Detroit: A Public Rorschach Test
The whole Detroit automaker bailout has my head spinning, and there’s no easy answer in sight. The people I talk with seem as torn about what to do as I am. The current debate raises fundamental questions about how we see critical public issues, what we value most, and the inherent conflicts we’re trying to work out. Detroit, and its ailments, is a public Rorschach test. So, please, pull up a chair, and let’s see what we think. It’s hard to talk about Detroit without mentioning two vital pieces of context. First, the $700 billion bailout of the financial markets, which to date seems to have produced far less benefit than anyone expected. For many of us, this situation undermines our confidence that yet another set of loans will produce any better results.
Second, Katrina, where our government’s response only deepened what was an unforgiving disaster. The nasty taste left from government’s ill-conceived and incompetent response still lingers. Even after all this time, much of New Orleans remains in a state of disrepair, and many people’s lives remain broken.
So what do you see when you look at the Detroit Rorschach? Is it simply a matter of making a decision about government loans to help revitalize three key American companies? Is it about holding auto makers accountable for decades of poor choices? Is it about saving a so-called dying city and region? Is it about propping up these companies because the domino effect from them declaring bankruptcy is too great to risk?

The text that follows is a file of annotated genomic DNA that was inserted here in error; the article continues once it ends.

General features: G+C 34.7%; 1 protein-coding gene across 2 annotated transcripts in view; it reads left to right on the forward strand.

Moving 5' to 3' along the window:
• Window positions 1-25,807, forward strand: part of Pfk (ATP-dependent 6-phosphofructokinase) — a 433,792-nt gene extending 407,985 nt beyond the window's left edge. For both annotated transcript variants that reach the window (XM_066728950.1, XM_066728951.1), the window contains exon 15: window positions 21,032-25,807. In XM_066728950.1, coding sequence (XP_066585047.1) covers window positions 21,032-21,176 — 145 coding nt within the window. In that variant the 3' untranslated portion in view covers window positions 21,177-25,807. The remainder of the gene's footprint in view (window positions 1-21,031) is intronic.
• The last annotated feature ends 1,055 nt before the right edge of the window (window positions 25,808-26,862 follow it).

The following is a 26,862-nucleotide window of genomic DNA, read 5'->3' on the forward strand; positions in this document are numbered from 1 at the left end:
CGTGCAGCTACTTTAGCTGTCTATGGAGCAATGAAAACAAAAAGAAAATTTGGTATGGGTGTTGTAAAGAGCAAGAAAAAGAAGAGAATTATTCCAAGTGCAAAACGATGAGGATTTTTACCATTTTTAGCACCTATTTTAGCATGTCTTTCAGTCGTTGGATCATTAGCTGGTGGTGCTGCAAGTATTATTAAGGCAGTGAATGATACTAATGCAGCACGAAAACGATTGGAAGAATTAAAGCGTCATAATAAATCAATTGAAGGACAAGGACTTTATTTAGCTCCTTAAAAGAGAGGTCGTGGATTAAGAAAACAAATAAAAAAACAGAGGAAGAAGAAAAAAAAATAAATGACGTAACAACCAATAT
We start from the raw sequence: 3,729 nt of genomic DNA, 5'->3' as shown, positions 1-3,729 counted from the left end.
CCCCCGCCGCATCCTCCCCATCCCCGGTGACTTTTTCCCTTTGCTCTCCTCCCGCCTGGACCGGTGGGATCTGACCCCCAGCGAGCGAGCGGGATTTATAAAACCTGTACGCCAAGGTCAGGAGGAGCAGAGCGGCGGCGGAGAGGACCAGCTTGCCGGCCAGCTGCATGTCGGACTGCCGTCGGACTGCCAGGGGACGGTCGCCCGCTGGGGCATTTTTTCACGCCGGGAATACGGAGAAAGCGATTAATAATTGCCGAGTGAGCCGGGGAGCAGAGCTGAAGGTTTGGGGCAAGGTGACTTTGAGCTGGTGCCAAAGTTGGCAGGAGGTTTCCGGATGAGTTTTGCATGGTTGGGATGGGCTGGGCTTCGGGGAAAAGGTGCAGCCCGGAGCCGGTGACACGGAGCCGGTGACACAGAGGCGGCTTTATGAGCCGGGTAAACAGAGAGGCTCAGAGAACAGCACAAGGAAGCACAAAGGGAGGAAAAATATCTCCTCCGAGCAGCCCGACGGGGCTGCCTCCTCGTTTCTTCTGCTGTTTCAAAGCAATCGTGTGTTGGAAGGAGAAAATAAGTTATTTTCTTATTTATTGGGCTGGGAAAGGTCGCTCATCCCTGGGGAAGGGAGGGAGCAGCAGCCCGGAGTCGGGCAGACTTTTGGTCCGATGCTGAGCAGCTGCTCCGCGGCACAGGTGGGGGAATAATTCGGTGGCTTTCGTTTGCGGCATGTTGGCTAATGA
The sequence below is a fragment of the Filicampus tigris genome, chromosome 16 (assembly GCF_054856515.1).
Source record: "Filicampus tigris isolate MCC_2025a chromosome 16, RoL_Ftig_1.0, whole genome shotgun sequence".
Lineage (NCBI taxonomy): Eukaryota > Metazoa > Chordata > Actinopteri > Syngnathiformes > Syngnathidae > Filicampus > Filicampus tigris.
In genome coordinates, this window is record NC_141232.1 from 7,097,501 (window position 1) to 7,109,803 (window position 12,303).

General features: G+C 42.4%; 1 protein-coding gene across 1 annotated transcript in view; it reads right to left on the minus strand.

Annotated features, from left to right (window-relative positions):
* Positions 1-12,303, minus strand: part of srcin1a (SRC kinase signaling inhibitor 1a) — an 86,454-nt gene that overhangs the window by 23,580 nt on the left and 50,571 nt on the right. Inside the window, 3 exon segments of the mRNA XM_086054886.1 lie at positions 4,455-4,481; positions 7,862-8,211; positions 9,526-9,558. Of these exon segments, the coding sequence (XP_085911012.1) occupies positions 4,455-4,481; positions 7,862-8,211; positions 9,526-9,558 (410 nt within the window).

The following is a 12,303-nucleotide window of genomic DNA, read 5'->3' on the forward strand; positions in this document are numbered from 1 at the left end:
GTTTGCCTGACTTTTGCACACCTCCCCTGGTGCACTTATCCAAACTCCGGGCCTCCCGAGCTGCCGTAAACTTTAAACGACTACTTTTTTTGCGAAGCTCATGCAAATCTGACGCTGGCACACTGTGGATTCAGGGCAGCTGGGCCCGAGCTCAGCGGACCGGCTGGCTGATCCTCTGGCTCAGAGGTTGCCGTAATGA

But our Rorschach test doesn’t end with these questions. There’s more. I highlighted the financial bailout and Katrina episodes because they help us to see and confront even larger issues about our intentions and purpose in taking public-spirited action.
- - Will a government response, no matter how well thought out, reach the people in need?
- - In what ways is government capable of responding to such systemic, complex issues, and where is it not, and what’s the alternative?
- - What responsibility do individuals hold for making their lives better and adjusting to changing conditions?
- - What non-governmental responses are required to rebuild communities and people’s lives, and how do we marshal these resources?
My hope is that when we look at Detroit, we don’t only see an up or down vote on auto-company loans, but a larger question: How will we deal with communities and people in transition? This question requires that we take a larger view of the issues at hand and recognize that any worthwhile response will require multiple actors. There is no magic intervention or timeline or sheer amount of dollars that can be imposed on Detroit to right what’s wrong.
There are technical fixes for some problems, which may even include making sure our financial markets are working, levies get built, and car companies stay afloat. But, if we are truly willing to look at Detroit, we’ll see something much more complex, fragile, and rooted in the daily lives of people. Making loans is the easy part. Repairing breaches is something else.